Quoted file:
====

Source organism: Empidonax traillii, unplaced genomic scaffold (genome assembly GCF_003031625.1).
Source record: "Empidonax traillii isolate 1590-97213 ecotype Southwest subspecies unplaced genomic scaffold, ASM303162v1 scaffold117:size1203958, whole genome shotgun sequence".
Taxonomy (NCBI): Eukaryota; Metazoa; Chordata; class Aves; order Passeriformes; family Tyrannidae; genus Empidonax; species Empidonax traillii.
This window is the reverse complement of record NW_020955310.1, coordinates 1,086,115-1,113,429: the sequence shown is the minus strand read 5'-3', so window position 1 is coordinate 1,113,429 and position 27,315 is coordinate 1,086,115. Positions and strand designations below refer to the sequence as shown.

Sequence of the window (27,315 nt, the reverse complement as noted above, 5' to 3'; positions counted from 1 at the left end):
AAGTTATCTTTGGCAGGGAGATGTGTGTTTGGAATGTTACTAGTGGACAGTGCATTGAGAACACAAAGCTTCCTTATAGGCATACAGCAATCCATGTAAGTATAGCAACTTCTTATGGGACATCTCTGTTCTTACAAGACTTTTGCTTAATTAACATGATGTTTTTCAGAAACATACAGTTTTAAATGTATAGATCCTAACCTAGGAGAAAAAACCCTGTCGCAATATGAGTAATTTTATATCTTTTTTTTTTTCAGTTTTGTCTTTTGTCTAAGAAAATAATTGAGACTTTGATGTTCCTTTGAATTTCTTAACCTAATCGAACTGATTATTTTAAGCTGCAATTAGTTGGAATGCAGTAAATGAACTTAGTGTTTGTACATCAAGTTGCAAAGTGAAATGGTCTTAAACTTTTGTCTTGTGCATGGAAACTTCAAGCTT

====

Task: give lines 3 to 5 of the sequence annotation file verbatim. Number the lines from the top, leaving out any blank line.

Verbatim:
Taxonomy (NCBI): Eukaryota; Metazoa; Chordata; class Aves; order Passeriformes; family Tyrannidae; genus Empidonax; species Empidonax traillii.
This window is the reverse complement of record NW_020955310.1, coordinates 1,086,115-1,113,429: the sequence shown is the minus strand read 5'-3', so window position 1 is coordinate 1,113,429 and position 27,315 is coordinate 1,086,115. Positions and strand designations below refer to the sequence as shown.

Sequence of the window (27,315 nt, the reverse complement as noted above, 5' to 3'; positions counted from 1 at the left end):